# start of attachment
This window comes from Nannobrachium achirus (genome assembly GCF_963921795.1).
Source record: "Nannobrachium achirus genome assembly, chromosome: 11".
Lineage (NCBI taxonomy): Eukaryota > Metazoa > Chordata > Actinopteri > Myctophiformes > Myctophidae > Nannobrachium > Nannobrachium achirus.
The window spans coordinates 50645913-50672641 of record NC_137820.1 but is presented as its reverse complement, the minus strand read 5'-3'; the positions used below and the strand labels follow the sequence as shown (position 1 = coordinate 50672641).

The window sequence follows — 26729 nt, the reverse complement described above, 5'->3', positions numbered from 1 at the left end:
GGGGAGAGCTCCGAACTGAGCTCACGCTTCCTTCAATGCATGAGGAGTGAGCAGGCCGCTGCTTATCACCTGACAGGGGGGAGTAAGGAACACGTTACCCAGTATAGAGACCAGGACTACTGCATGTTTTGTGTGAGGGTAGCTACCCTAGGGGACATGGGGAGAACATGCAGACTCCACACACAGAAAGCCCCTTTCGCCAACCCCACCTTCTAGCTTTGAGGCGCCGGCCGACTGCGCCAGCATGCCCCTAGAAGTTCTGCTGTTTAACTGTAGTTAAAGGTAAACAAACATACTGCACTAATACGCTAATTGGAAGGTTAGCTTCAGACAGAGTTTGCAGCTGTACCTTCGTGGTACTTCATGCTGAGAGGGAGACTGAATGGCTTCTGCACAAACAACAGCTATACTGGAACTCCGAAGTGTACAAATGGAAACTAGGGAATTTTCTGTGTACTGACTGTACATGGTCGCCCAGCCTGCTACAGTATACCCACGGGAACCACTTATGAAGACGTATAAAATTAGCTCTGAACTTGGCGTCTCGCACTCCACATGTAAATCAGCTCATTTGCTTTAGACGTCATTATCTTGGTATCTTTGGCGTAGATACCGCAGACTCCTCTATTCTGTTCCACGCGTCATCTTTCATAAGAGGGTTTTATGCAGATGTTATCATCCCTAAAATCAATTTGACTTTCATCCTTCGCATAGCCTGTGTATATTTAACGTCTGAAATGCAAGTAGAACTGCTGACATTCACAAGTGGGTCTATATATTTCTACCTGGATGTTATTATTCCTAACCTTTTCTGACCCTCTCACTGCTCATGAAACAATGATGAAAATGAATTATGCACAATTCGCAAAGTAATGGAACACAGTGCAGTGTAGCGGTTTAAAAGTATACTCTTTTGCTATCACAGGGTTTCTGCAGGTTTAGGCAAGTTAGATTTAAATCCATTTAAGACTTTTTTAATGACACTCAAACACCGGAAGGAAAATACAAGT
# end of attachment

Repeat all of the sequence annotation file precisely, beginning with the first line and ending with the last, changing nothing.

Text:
This window comes from Nannobrachium achirus (genome assembly GCF_963921795.1).
Source record: "Nannobrachium achirus genome assembly, chromosome: 11".
Lineage (NCBI taxonomy): Eukaryota > Metazoa > Chordata > Actinopteri > Myctophiformes > Myctophidae > Nannobrachium > Nannobrachium achirus.
The window spans coordinates 50645913-50672641 of record NC_137820.1 but is presented as its reverse complement, the minus strand read 5'-3'; the positions used below and the strand labels follow the sequence as shown (position 1 = coordinate 50672641).

The window sequence follows — 26729 nt, the reverse complement described above, 5'->3', positions numbered from 1 at the left end:
GGGGAGAGCTCCGAACTGAGCTCACGCTTCCTTCAATGCATGAGGAGTGAGCAGGCCGCTGCTTATCACCTGACAGGGGGGAGTAAGGAACACGTTACCCAGTATAGAGACCAGGACTACTGCATGTTTTGTGTGAGGGTAGCTACCCTAGGGGACATGGGGAGAACATGCAGACTCCACACACAGAAAGCCCCTTTCGCCAACCCCACCTTCTAGCTTTGAGGCGCCGGCCGACTGCGCCAGCATGCCCCTAGAAGTTCTGCTGTTTAACTGTAGTTAAAGGTAAACAAACATACTGCACTAATACGCTAATTGGAAGGTTAGCTTCAGACAGAGTTTGCAGCTGTACCTTCGTGGTACTTCATGCTGAGAGGGAGACTGAATGGCTTCTGCACAAACAACAGCTATACTGGAACTCCGAAGTGTACAAATGGAAACTAGGGAATTTTCTGTGTACTGACTGTACATGGTCGCCCAGCCTGCTACAGTATACCCACGGGAACCACTTATGAAGACGTATAAAATTAGCTCTGAACTTGGCGTCTCGCACTCCACATGTAAATCAGCTCATTTGCTTTAGACGTCATTATCTTGGTATCTTTGGCGTAGATACCGCAGACTCCTCTATTCTGTTCCACGCGTCATCTTTCATAAGAGGGTTTTATGCAGATGTTATCATCCCTAAAATCAATTTGACTTTCATCCTTCGCATAGCCTGTGTATATTTAACGTCTGAAATGCAAGTAGAACTGCTGACATTCACAAGTGGGTCTATATATTTCTACCTGGATGTTATTATTCCTAACCTTTTCTGACCCTCTCACTGCTCATGAAACAATGATGAAAATGAATTATGCACAATTCGCAAAGTAATGGAACACAGTGCAGTGTAGCGGTTTAAAAGTATACTCTTTTGCTATCACAGGGTTTCTGCAGGTTTAGGCAAGTTAGATTTAAATCCATTTAAGACTTTTTTAATGACACTCAAACACCGGAAGGAAAATACAAGT